Additional EDIT I just saw in the comments that the case where someone knows the logarithm of $h$ in base $g$ might also be considered. This changes things quite a lot. In particular, if $h=g^z$, someone who knows $z$ can recover $x_2$ from the public data.

  • $\begingroup$ multi-string NIZK $\;$ $\endgroup$
    – user991
    Jul 6, 2013 at 19:12
  • 1
    $\begingroup$ In the random oracle model, there are standard constructions for non-interactive zero-knowledge proofs of knowledge. From the question, it is clear that the poster wants a proof of knowledge (not just a ZK proof). Since the person wants a practical solution, the random oracle model is a reasonable basis for seeking solutions. Therefore, the categorical statement that a "this is not possible" is not accurate. $\endgroup$
    – D.W.
    Jul 7, 2013 at 23:37
  • $\begingroup$ I do not consider a statement starting with "as expressed" and asking for a rephrased question to be categorical. I wanted to check whether the original poster was worrying or not about transferability. Still it might have been better to make that a comment rather than an answer. I can delete the answer. $\endgroup$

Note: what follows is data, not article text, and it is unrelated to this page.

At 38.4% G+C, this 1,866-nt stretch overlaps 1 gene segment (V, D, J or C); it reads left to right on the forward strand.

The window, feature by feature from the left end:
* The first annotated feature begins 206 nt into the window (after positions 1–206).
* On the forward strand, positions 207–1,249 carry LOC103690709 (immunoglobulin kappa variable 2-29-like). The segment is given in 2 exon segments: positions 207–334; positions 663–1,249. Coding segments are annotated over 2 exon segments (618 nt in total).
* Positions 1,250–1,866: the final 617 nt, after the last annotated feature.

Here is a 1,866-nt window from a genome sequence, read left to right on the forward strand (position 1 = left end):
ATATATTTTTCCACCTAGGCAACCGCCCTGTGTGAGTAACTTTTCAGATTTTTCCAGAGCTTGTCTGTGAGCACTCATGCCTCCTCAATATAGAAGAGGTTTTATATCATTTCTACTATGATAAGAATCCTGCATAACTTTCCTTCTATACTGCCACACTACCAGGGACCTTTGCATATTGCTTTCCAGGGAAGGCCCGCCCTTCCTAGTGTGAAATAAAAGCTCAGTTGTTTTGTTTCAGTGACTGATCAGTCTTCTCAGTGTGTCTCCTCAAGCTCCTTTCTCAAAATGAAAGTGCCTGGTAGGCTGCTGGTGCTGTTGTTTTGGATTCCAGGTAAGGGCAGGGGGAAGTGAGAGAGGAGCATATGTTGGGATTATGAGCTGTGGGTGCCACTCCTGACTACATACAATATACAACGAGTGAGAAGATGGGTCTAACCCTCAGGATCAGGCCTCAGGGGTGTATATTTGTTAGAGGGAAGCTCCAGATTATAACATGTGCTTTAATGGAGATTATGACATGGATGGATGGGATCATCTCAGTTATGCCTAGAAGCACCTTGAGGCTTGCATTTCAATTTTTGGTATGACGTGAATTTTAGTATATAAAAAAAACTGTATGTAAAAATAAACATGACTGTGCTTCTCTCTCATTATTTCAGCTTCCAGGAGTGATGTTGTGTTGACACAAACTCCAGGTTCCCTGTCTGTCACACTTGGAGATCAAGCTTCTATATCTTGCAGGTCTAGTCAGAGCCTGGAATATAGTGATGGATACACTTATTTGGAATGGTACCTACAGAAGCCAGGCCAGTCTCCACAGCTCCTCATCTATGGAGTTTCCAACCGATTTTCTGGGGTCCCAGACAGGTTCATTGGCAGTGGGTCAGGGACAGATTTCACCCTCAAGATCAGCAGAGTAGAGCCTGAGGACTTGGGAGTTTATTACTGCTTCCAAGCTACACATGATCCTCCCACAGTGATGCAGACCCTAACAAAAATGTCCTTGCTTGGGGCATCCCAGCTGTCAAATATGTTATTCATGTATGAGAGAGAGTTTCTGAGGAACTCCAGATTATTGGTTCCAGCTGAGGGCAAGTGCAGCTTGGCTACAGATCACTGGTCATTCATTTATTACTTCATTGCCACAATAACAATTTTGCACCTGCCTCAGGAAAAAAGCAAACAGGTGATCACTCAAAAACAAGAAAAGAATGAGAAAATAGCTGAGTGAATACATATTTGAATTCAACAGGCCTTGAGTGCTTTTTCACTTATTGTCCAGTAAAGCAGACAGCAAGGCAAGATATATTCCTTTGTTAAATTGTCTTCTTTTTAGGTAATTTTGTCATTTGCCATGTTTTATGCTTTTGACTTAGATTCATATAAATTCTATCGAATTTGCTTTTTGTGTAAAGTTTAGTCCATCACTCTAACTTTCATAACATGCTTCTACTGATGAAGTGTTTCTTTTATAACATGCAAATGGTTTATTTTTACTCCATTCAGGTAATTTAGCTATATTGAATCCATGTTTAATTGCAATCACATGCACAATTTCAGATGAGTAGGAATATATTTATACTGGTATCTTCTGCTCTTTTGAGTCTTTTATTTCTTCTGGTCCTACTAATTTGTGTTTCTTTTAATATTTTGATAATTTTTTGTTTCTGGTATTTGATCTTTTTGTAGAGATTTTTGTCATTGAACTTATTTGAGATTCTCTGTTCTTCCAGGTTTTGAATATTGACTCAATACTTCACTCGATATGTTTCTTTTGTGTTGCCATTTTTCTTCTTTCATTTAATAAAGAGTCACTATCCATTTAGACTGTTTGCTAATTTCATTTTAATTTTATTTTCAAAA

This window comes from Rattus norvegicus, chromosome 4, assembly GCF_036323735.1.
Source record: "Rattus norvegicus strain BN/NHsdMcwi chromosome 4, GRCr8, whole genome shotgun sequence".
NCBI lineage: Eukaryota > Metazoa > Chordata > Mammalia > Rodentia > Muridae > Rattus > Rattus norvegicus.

– minar
    Jul 8, 2013 at 5:12
  • 1
    $\begingroup$ To clarify: Since the proof must be practical, I can accept a proof in ROM (using Fiat-Shamir heuristic, for example). I could even accept a proof of knowledge that is not zero knowledge. The key is that is must be practical, and secure regarding some standard security assumptions. Thanks. $\endgroup$
    – SDL
    Jul 8, 2013 at 13:07

Your Answer

By clicking “Post Your Answer”, you agree to our terms of service and acknowledge you have read our privacy policy.

Not the answer you're looking for? Browse other questions tagged or ask your own question.